Which base did you do your training at ?
It used to be at Horsea, right out on a little spit of land.
I remember how it could be a sweltering hot July day, and yet it was always bloody well freezing cold.
It’s a minor miracle of modern physics, how is it possible to be bordering on hypothermia whilst firefighting in an enclosed space, in fearnought suit and breathing appuratus in the middle of summer ?
It doesn’t seem to get any colder in winter either, its just frigging cold all year around.
Did you do the search and rescue (SAR) exercises, where they black out the visor on your BA and you have to locate and rescue casualty in a smoke logged compartment with a tray of diesel fuel buring away in the corner ?
That is quite stressful, personally I always found the worst routine was going into a smoke logged comartment with no BA, crawling on a cold wet dirty concrete floor, dragging a 2 gallon gas/water extinguisher alongside, and then having to wait until the last of your group of 5 gets into position, and then you are allowed to attack the fire.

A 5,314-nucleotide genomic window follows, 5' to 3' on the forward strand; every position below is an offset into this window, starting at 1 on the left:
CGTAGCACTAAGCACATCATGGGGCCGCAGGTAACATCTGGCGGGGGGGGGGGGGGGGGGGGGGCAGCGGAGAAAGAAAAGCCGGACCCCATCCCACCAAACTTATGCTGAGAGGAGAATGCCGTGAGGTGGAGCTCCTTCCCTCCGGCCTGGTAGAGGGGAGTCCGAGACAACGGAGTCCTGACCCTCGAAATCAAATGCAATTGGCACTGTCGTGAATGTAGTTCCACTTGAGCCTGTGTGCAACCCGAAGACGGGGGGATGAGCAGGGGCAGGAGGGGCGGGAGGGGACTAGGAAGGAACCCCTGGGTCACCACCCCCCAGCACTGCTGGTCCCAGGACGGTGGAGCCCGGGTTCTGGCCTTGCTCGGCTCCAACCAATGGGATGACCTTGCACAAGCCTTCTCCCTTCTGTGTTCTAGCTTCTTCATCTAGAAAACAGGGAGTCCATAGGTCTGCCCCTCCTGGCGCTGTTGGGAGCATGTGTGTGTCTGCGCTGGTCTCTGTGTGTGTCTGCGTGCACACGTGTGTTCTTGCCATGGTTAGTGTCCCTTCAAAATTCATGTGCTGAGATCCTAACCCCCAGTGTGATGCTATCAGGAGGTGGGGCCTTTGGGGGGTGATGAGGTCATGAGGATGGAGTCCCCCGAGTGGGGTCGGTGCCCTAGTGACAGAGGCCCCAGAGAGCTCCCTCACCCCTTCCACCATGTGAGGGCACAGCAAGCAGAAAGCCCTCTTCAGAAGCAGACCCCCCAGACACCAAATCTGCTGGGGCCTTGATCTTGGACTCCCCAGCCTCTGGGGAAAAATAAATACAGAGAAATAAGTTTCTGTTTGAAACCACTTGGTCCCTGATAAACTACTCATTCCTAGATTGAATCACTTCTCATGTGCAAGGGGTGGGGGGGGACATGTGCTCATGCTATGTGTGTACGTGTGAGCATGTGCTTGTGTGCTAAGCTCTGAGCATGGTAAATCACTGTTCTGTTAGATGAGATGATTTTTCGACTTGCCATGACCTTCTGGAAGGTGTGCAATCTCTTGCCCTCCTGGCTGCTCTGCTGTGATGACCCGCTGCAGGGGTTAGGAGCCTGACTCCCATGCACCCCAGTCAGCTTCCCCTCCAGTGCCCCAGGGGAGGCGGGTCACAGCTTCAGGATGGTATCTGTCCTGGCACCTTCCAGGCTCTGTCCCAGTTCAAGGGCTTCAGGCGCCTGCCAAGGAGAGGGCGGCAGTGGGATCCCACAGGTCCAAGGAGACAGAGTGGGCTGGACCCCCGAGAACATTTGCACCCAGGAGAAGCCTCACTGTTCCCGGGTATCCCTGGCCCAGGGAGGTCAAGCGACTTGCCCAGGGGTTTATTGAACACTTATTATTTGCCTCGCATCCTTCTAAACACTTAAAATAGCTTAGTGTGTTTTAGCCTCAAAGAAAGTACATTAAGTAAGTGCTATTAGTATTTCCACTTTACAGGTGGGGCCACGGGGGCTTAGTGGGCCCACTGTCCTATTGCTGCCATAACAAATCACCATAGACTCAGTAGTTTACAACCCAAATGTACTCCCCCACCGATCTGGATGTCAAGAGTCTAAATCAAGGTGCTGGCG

Crap in your eyes, nose, ears, and it takes days for it all to wash out, which reminds me, why was the shower room so bloody cold, and yet the tiny trickle of water from the showers so frigging hot, a choice of freeze or boil at the same time.
The canteen didn’t exist, lunch was just a packed meal from your own ships canteen.
When you get back to your own place, you are tired, cold, dirty, hungry, your eyes are sore, and you’ve probably bashed a few fingers, ankles, shins on hard stuff, which you won’t notice until the following morning all at once, you’ll be lucky to get back without any black fingernails.
Ah, the joys of RN firefighting training.
The damage conrtol training is differant, takes place at the same location, you get far wetter, and much colder, but not as dirty - more squashed digits, bashed heads, scraped shins and big splinters from the shoring up beams.
Take my tip, bring at least three sets of spare clothing and woolly hats.